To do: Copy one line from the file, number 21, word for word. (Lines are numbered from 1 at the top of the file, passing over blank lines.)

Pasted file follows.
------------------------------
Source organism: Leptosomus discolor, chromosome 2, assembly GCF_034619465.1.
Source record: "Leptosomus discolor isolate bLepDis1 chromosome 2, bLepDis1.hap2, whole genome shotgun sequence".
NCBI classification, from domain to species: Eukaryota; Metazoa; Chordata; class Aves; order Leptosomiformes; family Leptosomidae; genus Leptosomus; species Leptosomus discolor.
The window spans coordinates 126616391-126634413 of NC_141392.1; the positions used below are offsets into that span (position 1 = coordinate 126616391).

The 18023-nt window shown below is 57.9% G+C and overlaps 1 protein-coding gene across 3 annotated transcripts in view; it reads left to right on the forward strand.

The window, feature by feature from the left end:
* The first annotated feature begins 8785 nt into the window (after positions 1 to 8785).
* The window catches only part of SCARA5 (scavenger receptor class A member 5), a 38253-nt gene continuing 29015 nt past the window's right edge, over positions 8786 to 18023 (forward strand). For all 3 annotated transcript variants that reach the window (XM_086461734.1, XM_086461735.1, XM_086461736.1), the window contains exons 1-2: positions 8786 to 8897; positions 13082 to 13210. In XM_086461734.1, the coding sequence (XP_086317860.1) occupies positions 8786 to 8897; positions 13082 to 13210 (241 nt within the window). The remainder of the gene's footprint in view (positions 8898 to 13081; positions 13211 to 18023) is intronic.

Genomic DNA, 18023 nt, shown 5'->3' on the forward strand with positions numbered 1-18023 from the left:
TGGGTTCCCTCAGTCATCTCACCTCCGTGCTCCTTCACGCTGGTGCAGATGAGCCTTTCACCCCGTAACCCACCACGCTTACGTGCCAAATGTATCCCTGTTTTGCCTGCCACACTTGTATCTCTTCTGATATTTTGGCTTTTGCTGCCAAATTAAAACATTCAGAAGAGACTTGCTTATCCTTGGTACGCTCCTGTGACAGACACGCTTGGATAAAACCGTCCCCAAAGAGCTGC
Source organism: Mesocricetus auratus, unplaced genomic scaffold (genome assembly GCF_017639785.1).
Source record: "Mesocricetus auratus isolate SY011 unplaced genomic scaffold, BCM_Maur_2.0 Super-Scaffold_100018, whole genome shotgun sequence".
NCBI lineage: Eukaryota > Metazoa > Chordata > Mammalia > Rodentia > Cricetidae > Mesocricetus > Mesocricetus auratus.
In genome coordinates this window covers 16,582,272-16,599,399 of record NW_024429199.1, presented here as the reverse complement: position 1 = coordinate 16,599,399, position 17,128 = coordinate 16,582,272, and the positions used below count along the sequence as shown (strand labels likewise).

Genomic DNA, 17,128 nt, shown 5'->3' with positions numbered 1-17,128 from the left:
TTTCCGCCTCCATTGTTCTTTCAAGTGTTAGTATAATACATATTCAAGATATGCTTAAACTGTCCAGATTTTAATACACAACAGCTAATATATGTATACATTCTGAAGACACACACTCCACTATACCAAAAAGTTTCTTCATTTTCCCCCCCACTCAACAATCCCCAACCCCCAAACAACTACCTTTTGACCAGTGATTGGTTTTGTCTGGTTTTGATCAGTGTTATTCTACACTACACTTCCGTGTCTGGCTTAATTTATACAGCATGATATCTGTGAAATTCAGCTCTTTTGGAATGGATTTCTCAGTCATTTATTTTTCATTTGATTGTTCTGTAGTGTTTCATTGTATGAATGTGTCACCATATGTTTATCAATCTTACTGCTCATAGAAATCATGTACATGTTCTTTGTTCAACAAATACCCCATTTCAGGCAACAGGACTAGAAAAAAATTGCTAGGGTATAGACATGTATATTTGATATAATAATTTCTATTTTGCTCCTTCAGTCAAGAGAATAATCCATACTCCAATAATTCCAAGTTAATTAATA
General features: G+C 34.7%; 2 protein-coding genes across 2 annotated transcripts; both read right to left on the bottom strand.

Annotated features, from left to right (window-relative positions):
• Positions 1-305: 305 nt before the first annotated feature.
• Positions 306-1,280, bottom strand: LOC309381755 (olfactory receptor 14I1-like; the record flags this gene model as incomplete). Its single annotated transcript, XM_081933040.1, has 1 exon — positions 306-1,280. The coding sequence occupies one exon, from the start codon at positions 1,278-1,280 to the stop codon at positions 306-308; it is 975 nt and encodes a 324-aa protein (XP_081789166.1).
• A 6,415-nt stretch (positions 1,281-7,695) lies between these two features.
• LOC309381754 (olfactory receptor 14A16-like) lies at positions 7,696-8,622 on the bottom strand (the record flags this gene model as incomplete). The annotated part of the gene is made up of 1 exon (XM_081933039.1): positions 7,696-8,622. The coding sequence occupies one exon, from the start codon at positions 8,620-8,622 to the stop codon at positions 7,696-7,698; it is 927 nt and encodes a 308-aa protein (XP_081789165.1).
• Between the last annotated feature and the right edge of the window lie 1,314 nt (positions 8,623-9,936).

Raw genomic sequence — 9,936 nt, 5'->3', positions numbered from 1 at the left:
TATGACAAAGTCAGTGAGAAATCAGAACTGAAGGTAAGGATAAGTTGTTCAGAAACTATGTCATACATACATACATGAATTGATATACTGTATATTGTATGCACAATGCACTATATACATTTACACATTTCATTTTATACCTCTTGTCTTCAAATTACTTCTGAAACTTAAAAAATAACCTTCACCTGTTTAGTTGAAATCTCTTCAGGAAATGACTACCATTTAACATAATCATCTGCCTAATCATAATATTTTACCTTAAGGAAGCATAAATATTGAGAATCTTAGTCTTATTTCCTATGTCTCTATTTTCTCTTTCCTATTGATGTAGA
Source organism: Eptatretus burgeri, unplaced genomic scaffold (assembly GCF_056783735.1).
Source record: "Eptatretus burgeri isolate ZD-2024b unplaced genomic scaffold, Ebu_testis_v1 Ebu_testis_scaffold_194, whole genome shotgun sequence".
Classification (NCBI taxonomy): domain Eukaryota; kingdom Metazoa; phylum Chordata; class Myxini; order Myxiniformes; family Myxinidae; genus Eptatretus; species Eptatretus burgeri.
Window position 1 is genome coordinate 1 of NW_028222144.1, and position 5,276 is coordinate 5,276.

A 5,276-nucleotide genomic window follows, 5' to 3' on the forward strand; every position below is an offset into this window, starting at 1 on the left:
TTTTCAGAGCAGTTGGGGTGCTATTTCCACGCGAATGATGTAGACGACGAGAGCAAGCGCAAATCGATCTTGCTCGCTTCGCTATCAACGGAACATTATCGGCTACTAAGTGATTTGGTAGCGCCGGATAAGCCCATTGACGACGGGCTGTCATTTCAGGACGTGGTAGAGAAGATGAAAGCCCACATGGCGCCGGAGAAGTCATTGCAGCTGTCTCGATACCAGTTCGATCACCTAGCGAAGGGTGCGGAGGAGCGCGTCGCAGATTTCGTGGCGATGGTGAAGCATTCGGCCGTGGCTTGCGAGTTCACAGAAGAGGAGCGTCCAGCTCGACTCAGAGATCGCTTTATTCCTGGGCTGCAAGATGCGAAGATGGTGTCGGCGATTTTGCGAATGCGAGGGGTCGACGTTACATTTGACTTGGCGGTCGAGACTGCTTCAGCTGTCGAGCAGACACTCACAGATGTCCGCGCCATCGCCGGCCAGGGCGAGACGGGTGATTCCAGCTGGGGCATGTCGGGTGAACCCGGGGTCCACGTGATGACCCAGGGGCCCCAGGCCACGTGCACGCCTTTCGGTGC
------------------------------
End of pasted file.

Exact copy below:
• A 6,415-nt stretch (positions 1,281-7,695) lies between these two features.